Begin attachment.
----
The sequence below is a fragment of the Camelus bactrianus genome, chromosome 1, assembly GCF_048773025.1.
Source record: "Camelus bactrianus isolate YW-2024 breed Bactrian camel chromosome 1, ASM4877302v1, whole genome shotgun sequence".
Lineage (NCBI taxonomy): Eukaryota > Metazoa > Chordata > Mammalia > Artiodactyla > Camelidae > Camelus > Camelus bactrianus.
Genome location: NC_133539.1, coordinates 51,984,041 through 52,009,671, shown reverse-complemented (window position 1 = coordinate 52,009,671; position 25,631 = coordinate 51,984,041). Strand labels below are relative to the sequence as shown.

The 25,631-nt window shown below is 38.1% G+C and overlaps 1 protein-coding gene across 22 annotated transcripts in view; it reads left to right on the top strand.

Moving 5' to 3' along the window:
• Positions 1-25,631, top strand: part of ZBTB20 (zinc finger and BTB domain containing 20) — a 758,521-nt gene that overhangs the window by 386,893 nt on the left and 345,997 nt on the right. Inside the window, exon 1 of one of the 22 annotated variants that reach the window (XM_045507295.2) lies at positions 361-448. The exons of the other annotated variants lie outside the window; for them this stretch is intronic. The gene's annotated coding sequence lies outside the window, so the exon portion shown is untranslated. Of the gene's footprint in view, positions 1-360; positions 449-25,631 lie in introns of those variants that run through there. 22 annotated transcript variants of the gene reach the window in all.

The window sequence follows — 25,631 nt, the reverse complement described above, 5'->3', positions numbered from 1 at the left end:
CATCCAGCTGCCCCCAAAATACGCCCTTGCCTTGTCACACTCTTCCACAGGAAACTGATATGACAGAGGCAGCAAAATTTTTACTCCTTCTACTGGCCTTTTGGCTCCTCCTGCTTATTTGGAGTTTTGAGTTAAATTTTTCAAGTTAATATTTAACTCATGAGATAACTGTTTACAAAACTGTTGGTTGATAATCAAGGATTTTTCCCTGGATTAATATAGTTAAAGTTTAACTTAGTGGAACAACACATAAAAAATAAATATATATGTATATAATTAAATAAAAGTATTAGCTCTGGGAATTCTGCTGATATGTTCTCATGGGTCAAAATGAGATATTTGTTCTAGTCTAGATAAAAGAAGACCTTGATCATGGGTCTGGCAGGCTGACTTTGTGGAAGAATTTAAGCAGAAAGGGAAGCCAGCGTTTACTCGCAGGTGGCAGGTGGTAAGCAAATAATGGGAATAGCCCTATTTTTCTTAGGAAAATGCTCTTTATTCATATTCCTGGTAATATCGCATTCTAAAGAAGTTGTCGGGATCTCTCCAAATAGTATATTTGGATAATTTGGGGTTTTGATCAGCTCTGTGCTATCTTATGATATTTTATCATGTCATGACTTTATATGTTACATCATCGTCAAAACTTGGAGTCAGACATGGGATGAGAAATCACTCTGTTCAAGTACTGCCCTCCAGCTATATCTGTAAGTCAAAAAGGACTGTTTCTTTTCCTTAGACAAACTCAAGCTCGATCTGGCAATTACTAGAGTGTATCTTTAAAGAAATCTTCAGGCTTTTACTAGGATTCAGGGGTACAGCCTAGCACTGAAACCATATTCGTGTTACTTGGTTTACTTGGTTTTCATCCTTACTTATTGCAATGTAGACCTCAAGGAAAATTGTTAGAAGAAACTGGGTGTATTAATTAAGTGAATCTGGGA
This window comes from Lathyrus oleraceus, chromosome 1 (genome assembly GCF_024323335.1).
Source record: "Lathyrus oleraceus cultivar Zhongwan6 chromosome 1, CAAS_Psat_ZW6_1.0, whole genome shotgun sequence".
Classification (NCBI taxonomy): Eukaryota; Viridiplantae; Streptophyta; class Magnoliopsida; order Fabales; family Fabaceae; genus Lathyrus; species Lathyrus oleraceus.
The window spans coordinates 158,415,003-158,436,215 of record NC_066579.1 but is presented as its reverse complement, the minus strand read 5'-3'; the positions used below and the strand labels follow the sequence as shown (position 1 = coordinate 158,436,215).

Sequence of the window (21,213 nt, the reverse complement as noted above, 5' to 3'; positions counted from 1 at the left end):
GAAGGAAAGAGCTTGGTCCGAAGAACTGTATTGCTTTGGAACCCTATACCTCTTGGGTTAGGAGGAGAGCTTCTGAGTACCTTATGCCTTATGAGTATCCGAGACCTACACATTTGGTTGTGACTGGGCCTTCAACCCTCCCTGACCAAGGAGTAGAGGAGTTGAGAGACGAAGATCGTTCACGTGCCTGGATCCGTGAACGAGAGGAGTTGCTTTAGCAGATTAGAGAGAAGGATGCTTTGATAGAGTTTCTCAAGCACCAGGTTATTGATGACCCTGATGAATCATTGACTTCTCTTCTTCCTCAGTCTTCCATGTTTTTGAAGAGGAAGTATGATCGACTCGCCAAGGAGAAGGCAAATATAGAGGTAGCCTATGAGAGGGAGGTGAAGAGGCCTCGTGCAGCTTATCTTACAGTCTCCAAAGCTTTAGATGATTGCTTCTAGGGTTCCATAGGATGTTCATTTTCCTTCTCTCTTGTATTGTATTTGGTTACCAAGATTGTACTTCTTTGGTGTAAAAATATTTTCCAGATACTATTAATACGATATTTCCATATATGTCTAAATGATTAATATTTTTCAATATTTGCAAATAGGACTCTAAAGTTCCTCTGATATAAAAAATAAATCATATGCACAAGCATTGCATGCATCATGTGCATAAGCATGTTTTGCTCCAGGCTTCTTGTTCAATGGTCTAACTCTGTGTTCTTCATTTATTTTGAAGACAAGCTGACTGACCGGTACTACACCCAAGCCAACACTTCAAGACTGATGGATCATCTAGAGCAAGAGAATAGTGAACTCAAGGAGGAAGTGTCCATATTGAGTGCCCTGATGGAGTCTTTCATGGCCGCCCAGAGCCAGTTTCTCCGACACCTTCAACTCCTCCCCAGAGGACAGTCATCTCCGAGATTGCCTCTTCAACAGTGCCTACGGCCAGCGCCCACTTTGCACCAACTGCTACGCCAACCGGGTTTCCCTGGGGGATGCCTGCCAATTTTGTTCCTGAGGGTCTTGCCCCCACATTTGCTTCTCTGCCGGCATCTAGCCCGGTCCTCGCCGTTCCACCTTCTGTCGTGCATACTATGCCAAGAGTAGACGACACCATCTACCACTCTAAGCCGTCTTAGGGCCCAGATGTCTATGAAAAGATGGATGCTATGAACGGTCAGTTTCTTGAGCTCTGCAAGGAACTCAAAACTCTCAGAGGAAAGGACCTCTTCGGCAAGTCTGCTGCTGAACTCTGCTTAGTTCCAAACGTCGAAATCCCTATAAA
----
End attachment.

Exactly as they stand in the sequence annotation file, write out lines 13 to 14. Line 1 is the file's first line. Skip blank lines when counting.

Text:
The window spans coordinates 158,415,003-158,436,215 of record NC_066579.1 but is presented as its reverse complement, the minus strand read 5'-3'; the positions used below and the strand labels follow the sequence as shown (position 1 = coordinate 158,436,215).

Sequence of the window (21,213 nt, the reverse complement as noted above, 5' to 3'; positions counted from 1 at the left end):